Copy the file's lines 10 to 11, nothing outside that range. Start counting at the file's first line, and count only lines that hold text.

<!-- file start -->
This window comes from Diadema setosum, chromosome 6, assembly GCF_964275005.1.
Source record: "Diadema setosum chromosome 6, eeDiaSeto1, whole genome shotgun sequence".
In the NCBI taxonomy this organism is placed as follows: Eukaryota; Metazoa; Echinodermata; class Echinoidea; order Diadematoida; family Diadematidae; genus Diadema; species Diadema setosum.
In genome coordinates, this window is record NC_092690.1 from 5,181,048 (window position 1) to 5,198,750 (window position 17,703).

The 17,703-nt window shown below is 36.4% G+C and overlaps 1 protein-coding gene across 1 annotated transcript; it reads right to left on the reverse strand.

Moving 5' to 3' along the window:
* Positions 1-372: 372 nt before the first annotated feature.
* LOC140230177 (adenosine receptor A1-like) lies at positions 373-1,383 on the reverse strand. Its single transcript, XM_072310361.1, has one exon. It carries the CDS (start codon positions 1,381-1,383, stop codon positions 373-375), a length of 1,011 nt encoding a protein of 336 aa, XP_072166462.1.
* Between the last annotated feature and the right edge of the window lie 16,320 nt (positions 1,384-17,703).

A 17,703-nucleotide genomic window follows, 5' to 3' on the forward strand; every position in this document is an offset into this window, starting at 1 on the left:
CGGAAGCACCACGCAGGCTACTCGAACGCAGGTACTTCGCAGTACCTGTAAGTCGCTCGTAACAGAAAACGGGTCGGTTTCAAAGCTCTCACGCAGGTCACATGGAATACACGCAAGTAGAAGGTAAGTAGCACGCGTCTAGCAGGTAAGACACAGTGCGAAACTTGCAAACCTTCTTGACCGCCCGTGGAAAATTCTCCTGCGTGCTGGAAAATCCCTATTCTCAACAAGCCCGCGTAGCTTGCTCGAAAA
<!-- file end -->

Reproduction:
A 17,703-nucleotide genomic window follows, 5' to 3' on the forward strand; every position in this document is an offset into this window, starting at 1 on the left:
CGGAAGCACCACGCAGGCTACTCGAACGCAGGTACTTCGCAGTACCTGTAAGTCGCTCGTAACAGAAAACGGGTCGGTTTCAAAGCTCTCACGCAGGTCACATGGAATACACGCAAGTAGAAGGTAAGTAGCACGCGTCTAGCAGGTAAGACACAGTGCGAAACTTGCAAACCTTCTTGACCGCCCGTGGAAAATTCTCCTGCGTGCTGGAAAATCCCTATTCTCAACAAGCCCGCGTAGCTTGCTCGAAAA